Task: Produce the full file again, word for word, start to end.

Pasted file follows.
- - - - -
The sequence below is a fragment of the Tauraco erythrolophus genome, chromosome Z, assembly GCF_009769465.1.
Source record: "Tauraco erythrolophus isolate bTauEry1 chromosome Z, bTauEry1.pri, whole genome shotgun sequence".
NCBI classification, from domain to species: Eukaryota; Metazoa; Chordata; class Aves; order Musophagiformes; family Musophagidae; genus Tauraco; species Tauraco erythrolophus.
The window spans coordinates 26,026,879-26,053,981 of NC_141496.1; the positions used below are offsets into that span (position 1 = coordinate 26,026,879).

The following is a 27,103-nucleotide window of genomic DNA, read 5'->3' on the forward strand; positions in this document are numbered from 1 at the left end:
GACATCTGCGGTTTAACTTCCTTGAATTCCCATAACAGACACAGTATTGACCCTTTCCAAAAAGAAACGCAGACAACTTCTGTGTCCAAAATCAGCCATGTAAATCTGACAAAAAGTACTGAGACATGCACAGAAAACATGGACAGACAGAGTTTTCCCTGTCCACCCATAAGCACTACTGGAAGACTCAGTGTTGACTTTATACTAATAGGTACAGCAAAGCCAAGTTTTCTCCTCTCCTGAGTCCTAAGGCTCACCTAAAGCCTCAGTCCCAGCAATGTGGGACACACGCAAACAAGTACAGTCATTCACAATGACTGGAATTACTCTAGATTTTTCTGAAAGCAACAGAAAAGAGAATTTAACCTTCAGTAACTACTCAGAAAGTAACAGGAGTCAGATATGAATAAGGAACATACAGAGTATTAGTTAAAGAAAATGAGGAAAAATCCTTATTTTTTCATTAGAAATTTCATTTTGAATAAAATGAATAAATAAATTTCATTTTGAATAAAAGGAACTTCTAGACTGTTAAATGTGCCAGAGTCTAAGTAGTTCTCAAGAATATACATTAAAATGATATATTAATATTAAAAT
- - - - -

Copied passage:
The sequence below is a fragment of the Tauraco erythrolophus genome, chromosome Z, assembly GCF_009769465.1.
Source record: "Tauraco erythrolophus isolate bTauEry1 chromosome Z, bTauEry1.pri, whole genome shotgun sequence".
NCBI classification, from domain to species: Eukaryota; Metazoa; Chordata; class Aves; order Musophagiformes; family Musophagidae; genus Tauraco; species Tauraco erythrolophus.
The window spans coordinates 26,026,879-26,053,981 of NC_141496.1; the positions used below are offsets into that span (position 1 = coordinate 26,026,879).

The following is a 27,103-nucleotide window of genomic DNA, read 5'->3' on the forward strand; positions in this document are numbered from 1 at the left end:
GACATCTGCGGTTTAACTTCCTTGAATTCCCATAACAGACACAGTATTGACCCTTTCCAAAAAGAAACGCAGACAACTTCTGTGTCCAAAATCAGCCATGTAAATCTGACAAAAAGTACTGAGACATGCACAGAAAACATGGACAGACAGAGTTTTCCCTGTCCACCCATAAGCACTACTGGAAGACTCAGTGTTGACTTTATACTAATAGGTACAGCAAAGCCAAGTTTTCTCCTCTCCTGAGTCCTAAGGCTCACCTAAAGCCTCAGTCCCAGCAATGTGGGACACACGCAAACAAGTACAGTCATTCACAATGACTGGAATTACTCTAGATTTTTCTGAAAGCAACAGAAAAGAGAATTTAACCTTCAGTAACTACTCAGAAAGTAACAGGAGTCAGATATGAATAAGGAACATACAGAGTATTAGTTAAAGAAAATGAGGAAAAATCCTTATTTTTTCATTAGAAATTTCATTTTGAATAAAATGAATAAATAAATTTCATTTTGAATAAAAGGAACTTCTAGACTGTTAAATGTGCCAGAGTCTAAGTAGTTCTCAAGAATATACATTAAAATGATATATTAATATTAAAAT